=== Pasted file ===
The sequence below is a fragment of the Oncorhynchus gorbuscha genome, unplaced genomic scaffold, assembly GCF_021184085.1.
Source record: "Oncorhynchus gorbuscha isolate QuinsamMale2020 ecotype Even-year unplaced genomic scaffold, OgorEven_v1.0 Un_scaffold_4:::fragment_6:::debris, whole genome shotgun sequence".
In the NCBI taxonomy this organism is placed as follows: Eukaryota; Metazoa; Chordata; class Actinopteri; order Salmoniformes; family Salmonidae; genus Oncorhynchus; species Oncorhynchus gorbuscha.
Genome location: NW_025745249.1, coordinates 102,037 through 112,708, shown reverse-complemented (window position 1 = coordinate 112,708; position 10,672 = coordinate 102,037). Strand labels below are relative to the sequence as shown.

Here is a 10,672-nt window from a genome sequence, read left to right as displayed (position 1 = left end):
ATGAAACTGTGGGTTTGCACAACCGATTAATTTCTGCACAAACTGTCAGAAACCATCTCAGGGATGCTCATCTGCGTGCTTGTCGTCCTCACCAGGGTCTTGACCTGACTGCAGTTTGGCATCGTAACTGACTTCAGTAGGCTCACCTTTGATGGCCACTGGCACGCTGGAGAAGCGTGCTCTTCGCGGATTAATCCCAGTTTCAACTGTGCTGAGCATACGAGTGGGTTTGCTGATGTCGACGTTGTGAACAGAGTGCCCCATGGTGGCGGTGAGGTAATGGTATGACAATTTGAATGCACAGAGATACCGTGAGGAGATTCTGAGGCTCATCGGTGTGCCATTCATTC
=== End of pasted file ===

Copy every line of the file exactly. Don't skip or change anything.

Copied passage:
The sequence below is a fragment of the Oncorhynchus gorbuscha genome, unplaced genomic scaffold, assembly GCF_021184085.1.
Source record: "Oncorhynchus gorbuscha isolate QuinsamMale2020 ecotype Even-year unplaced genomic scaffold, OgorEven_v1.0 Un_scaffold_4:::fragment_6:::debris, whole genome shotgun sequence".
In the NCBI taxonomy this organism is placed as follows: Eukaryota; Metazoa; Chordata; class Actinopteri; order Salmoniformes; family Salmonidae; genus Oncorhynchus; species Oncorhynchus gorbuscha.
Genome location: NW_025745249.1, coordinates 102,037 through 112,708, shown reverse-complemented (window position 1 = coordinate 112,708; position 10,672 = coordinate 102,037). Strand labels below are relative to the sequence as shown.

Here is a 10,672-nt window from a genome sequence, read left to right as displayed (position 1 = left end):
ATGAAACTGTGGGTTTGCACAACCGATTAATTTCTGCACAAACTGTCAGAAACCATCTCAGGGATGCTCATCTGCGTGCTTGTCGTCCTCACCAGGGTCTTGACCTGACTGCAGTTTGGCATCGTAACTGACTTCAGTAGGCTCACCTTTGATGGCCACTGGCACGCTGGAGAAGCGTGCTCTTCGCGGATTAATCCCAGTTTCAACTGTGCTGAGCATACGAGTGGGTTTGCTGATGTCGACGTTGTGAACAGAGTGCCCCATGGTGGCGGTGAGGTAATGGTATGACAATTTGAATGCACAGAGATACCGTGAGGAGATTCTGAGGCTCATCGGTGTGCCATTCATTC